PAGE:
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For so many of our investors, life seems beset by risk and uncertainty. As we write, the geopolitical environment is increasingly tense, with the eyes of the world oscillating between potential conflicts in North Korea, Syria and elsewhere. Domestically, our political scene has been characterised by internal conflicts and infighting.Neither of our parties has been able to produce stable and enduring government for more than a decade.

This same uncertainty pervades the economic and investment scene. More than a decade on from the Global Financial Crisis, uncertainty remains about how the unprecedented ‘quantitative easing’ programs will be unwound. Here in Australia, our economy continues to grow, but is not producing significant growth in real household income. Meanwhile, continued regulatory tinkering with our retirement systems, most recently in relation to Labour’s proposals around the treatment of franked dividends, is making life extremely uncertain for retirees.

In this context, it is worthwhile for us to consider some of life’s big issues through a ‘risk management’ lens.

Protecting our online activities

It used to be said that death and taxes were the two things in life that could not be avoided. We would suggest that, in recent years, the internet has become the third. Given that – for practical purposes – the internet did not exist just twenty five years ago, it is extraordinary to think that so much of our daily life is now entirely dependent on it.

For that reason, it is critical that we protect ourselves and our families in the online environment. There is nothing more heart-breaking than watching your life savings evaporate through fraud, and the internet is breeding a whole new species of fraudster. At a time when the fruits of literally years of work, savings and investment can be stolen in seconds, it is critical that all investors be especially vigilant about their financial security.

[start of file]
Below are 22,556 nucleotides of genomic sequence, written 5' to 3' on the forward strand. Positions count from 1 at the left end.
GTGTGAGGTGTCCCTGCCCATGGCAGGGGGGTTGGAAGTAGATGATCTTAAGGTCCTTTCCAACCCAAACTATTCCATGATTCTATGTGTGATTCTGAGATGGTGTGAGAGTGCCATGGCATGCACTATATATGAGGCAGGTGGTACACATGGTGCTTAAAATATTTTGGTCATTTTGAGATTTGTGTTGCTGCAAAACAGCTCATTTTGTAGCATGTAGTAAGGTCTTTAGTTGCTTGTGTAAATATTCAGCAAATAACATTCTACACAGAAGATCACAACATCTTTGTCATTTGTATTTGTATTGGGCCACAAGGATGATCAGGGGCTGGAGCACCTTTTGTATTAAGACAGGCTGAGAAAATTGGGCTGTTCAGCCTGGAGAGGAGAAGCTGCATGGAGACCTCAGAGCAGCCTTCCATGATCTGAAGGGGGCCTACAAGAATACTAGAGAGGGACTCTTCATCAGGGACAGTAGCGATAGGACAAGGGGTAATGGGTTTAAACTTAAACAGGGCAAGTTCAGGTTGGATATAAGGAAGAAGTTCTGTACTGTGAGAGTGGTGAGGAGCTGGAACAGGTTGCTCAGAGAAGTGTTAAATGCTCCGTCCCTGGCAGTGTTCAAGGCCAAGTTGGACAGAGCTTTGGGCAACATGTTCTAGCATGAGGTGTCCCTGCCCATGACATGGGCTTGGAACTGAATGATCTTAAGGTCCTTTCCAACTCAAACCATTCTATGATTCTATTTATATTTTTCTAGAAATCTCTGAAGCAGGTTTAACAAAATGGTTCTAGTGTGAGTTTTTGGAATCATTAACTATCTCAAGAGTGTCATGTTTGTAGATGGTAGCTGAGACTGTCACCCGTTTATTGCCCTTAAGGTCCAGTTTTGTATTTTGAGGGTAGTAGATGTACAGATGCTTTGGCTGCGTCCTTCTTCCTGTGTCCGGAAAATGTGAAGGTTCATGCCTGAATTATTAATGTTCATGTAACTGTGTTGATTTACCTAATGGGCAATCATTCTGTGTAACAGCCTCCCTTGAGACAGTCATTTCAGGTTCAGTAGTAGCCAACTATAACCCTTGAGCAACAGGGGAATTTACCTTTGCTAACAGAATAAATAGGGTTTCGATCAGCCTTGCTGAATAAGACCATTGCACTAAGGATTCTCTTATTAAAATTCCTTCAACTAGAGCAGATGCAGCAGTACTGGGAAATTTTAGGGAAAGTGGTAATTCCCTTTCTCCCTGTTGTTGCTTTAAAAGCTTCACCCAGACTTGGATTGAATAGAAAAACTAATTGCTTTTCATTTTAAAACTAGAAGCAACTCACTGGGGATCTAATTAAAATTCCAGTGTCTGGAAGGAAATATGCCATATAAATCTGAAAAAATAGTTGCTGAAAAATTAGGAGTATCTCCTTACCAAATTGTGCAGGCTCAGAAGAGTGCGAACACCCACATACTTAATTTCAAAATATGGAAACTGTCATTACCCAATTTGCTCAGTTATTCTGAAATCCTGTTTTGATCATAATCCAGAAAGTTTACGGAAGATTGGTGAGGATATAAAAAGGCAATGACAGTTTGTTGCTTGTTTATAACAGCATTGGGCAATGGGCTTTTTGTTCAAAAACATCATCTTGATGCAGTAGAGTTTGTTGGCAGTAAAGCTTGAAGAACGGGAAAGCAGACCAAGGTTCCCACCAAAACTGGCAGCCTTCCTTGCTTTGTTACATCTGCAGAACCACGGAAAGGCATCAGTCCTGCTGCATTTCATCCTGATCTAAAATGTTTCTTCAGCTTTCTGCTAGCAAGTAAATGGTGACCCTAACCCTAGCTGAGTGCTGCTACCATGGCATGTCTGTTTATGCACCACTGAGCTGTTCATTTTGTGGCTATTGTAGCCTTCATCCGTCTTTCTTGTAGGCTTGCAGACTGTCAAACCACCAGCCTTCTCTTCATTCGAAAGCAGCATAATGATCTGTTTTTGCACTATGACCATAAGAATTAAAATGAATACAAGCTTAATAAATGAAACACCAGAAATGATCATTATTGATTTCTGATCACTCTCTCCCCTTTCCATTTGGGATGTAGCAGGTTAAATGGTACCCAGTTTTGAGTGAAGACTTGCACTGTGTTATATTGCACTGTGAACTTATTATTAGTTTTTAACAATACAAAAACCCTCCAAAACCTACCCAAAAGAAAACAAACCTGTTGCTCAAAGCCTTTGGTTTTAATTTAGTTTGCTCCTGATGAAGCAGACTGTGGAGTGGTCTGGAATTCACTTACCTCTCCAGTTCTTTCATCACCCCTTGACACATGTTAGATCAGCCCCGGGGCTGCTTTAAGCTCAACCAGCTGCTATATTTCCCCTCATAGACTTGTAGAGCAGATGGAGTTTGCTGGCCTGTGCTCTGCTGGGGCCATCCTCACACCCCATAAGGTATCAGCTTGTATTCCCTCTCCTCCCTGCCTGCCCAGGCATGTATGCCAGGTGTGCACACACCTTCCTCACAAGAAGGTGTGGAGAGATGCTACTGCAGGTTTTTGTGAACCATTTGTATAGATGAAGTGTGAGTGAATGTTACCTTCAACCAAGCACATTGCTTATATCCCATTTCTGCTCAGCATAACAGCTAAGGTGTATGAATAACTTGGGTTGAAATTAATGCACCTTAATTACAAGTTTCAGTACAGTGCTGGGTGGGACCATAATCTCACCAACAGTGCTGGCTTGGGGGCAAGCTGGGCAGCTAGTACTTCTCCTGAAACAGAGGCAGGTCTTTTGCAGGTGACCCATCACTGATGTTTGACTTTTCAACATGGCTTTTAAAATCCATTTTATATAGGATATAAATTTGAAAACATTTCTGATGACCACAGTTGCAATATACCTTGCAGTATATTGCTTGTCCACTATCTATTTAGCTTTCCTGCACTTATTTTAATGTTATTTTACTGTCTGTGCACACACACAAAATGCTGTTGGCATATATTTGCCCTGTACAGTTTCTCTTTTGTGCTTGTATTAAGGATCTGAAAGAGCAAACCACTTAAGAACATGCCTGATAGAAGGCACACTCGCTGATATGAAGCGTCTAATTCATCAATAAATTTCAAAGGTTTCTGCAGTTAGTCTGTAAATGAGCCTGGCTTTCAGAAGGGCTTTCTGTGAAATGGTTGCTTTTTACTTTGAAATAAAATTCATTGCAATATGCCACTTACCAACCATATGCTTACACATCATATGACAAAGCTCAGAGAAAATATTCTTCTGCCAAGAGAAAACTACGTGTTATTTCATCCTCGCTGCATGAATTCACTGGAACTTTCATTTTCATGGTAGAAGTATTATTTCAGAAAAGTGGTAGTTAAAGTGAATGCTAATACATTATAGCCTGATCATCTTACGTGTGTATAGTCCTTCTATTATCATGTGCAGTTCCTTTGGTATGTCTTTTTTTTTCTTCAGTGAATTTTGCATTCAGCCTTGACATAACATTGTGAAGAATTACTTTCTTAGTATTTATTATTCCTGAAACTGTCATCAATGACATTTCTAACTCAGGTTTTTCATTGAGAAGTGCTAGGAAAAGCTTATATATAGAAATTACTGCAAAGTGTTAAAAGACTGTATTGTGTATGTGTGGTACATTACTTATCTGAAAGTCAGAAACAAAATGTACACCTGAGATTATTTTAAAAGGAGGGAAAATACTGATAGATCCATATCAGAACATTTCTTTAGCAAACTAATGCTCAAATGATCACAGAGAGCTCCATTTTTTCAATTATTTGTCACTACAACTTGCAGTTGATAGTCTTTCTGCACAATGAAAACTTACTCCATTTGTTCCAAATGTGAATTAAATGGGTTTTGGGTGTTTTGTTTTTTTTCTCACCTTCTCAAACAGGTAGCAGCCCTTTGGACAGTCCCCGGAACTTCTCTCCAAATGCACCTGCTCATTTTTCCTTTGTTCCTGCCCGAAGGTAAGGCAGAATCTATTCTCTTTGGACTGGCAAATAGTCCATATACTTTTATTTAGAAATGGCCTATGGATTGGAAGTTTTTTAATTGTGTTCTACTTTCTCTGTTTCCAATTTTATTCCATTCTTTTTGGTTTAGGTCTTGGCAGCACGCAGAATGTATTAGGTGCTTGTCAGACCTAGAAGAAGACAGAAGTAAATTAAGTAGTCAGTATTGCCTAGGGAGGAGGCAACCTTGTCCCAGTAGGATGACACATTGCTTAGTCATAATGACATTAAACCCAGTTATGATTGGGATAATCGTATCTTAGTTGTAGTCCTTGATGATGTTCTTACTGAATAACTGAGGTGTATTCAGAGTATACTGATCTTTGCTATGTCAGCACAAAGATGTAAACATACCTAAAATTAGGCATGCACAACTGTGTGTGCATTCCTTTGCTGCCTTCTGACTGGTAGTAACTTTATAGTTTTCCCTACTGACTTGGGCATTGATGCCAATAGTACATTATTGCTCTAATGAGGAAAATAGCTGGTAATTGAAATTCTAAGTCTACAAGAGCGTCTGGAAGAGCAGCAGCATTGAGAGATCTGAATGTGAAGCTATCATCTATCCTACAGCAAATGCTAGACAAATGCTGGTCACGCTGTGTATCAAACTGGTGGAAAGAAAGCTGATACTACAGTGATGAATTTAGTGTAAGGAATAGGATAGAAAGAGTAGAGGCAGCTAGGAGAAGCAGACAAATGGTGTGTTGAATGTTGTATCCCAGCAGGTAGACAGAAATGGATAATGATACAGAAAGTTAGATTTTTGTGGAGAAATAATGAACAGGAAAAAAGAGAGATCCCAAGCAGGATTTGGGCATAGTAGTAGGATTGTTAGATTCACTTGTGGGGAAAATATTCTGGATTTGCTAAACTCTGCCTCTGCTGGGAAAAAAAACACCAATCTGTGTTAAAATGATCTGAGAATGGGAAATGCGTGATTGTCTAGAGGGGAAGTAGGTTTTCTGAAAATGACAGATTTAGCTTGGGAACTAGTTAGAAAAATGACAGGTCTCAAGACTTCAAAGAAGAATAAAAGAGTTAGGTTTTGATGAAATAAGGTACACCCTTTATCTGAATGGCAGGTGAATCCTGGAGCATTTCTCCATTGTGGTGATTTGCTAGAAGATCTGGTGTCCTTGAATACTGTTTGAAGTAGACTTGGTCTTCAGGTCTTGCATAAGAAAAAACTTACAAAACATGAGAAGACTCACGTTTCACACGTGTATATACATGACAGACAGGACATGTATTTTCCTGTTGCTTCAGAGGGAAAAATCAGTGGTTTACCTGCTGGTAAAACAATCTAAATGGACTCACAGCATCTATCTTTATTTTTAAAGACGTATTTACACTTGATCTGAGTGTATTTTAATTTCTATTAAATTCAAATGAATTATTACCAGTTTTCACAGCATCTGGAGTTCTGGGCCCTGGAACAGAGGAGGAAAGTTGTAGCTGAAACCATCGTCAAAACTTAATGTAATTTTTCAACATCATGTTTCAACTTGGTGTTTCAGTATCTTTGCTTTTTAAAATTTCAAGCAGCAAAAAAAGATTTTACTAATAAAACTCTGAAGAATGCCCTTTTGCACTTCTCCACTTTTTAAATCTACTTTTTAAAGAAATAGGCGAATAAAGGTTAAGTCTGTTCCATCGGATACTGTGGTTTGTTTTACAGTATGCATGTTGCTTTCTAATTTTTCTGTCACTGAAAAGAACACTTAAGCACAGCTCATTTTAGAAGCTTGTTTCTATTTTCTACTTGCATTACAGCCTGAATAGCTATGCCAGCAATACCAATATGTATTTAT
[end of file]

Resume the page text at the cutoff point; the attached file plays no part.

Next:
The good news is that there is a lot you can do to protect yourself against online scams. Whilst banks and financial institutions work very hard at protecting your details, your first and best defence continues to be the sound and prudent management of your online banking, payments and investment.

You can protect yourself against malicious computer viruses by keeping your anti-virus software and operating system up to date. In particular, look for updates and ‘patches’ to block-off newly discovered vulnerabilities in your system.

You can protect yourself against ‘phishing’ by being extremely careful about disclosing your personal information. In particular:

  • Never click on a link from an organisation requesting that you provide them with personal information.
  • Scrutinise the URL (internet address) behind the link. Often in phishing attempts, if you hover the cursor over the link the hackers want you to click on, it has nothing to do with the actual company they claim to be.
  • Report any phishing attempts to your financial institution.

You should also take other steps to safeguard your personal and financial information:

  • Change your passwords often.
  • Don’t use the same ID and PIN/Password for every online account you have.
  • Never disclose your login credentials to other people or organisations.
  • Do not store your ID and PIN/Password information where others could gain access to it.
  • If offered by your financial institution, take advantage of tokens, which provide a unique one-time-use password each time you access your account. This is especially important for business accounts with multiple users.
  • Set up an oral password on your bank account where this is offered.